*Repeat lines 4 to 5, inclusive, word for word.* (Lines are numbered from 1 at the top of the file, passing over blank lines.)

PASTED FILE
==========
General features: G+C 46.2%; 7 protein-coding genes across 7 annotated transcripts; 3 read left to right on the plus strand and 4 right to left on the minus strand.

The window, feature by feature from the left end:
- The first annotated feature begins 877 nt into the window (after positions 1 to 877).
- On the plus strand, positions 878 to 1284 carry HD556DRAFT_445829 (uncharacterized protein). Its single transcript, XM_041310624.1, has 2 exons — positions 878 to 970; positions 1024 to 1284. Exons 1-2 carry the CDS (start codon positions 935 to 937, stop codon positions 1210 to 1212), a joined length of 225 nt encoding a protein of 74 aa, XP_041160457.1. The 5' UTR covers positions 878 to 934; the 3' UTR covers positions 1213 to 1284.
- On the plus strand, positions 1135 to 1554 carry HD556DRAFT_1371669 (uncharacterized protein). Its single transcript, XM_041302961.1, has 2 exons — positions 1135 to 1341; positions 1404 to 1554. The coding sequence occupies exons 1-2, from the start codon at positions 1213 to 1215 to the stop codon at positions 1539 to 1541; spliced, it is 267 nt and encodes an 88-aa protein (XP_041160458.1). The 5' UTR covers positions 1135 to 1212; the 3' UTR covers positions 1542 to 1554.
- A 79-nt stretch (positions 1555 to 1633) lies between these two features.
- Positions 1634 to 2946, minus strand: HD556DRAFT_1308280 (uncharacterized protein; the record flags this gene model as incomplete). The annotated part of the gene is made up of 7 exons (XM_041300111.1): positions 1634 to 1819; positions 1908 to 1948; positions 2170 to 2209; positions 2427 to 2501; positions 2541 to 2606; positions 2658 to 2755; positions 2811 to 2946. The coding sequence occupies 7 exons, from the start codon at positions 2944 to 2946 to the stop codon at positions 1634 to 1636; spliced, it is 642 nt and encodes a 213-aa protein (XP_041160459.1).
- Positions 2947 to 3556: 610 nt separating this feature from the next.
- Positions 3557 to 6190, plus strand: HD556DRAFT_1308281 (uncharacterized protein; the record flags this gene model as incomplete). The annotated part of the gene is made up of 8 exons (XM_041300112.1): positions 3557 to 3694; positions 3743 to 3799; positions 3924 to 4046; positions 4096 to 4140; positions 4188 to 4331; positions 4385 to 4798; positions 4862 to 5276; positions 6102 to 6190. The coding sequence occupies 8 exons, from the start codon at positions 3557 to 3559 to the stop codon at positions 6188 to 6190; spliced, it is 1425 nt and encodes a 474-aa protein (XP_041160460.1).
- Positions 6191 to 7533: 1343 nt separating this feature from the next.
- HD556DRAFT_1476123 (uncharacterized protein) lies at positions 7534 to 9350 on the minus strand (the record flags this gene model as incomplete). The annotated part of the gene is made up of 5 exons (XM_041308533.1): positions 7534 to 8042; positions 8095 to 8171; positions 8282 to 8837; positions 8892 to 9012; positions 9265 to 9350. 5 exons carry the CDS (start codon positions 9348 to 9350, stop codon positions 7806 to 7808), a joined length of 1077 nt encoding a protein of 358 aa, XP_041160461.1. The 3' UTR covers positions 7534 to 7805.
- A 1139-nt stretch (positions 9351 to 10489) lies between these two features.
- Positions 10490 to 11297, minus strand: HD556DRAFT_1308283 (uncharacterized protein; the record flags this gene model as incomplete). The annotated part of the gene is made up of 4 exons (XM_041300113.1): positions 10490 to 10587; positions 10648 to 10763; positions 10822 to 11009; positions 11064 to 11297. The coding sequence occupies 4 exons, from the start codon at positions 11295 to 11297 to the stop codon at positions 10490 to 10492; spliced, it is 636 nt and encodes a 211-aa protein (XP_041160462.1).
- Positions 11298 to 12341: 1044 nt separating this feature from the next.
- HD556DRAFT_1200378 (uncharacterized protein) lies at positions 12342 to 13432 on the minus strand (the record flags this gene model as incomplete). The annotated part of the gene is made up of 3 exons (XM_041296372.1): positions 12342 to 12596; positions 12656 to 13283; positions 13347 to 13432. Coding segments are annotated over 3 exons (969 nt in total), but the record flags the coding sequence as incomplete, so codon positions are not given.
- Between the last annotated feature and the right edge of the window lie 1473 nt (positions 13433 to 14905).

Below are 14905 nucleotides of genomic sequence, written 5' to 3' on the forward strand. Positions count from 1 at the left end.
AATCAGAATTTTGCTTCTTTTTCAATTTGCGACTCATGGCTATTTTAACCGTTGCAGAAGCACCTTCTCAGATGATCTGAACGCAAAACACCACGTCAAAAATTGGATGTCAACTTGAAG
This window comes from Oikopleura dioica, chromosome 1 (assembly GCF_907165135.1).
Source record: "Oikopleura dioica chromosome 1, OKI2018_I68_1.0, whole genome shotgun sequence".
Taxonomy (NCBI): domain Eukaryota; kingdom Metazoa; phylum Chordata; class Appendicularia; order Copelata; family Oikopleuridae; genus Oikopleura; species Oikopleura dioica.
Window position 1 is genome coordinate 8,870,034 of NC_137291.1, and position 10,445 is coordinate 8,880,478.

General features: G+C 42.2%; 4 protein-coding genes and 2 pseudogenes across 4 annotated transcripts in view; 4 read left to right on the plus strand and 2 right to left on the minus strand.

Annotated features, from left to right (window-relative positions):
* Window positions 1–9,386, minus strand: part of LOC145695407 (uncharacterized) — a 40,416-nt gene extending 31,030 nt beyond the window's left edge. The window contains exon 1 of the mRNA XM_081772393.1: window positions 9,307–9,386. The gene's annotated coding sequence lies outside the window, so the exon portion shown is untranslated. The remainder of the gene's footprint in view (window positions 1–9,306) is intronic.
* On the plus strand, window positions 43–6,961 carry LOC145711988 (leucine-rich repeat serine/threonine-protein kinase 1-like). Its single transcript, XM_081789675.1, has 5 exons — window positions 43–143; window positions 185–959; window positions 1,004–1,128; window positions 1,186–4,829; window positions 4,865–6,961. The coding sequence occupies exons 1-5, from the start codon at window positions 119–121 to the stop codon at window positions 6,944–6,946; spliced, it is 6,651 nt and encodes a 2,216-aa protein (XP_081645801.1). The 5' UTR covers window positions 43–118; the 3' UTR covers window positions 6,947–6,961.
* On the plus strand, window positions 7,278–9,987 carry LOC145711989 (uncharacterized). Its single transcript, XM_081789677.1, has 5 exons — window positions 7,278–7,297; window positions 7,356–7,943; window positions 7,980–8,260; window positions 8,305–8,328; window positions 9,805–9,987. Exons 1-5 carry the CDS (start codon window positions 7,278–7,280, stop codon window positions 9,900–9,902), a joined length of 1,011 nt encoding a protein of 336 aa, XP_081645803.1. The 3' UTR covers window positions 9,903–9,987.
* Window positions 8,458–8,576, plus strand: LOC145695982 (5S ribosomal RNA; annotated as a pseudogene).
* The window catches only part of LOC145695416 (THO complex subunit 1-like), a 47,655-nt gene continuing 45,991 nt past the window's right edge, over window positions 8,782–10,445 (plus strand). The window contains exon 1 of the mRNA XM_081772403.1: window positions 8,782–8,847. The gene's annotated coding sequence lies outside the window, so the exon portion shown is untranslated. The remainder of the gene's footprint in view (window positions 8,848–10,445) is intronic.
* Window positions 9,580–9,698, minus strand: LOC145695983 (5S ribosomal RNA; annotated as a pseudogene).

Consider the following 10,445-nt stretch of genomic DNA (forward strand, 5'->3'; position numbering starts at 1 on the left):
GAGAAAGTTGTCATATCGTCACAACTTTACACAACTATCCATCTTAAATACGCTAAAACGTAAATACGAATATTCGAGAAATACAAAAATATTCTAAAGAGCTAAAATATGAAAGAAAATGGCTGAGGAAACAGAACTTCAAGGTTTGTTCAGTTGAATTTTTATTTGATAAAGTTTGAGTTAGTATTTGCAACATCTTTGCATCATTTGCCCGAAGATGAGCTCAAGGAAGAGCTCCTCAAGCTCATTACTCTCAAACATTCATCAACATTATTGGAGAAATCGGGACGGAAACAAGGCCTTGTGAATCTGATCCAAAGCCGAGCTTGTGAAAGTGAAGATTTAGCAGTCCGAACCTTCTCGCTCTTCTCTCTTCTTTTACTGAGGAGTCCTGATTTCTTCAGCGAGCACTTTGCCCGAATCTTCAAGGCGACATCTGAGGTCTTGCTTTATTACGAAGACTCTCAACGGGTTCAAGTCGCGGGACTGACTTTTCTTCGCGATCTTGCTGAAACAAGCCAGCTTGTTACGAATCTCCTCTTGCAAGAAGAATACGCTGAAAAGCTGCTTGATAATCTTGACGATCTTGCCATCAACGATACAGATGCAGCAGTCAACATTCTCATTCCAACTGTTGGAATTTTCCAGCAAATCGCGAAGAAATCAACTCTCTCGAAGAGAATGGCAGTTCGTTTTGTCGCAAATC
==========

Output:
- On the plus strand, positions 878 to 1284 carry HD556DRAFT_445829 (uncharacterized protein). Its single transcript, XM_041310624.1, has 2 exons — positions 878 to 970; positions 1024 to 1284. Exons 1-2 carry the CDS (start codon positions 935 to 937, stop codon positions 1210 to 1212), a joined length of 225 nt encoding a protein of 74 aa, XP_041160457.1. The 5' UTR covers positions 878 to 934; the 3' UTR covers positions 1213 to 1284.
- On the plus strand, positions 1135 to 1554 carry HD556DRAFT_1371669 (uncharacterized protein). Its single transcript, XM_041302961.1, has 2 exons — positions 1135 to 1341; positions 1404 to 1554. The coding sequence occupies exons 1-2, from the start codon at positions 1213 to 1215 to the stop codon at positions 1539 to 1541; spliced, it is 267 nt and encodes an 88-aa protein (XP_041160458.1). The 5' UTR covers positions 1135 to 1212; the 3' UTR covers positions 1542 to 1554.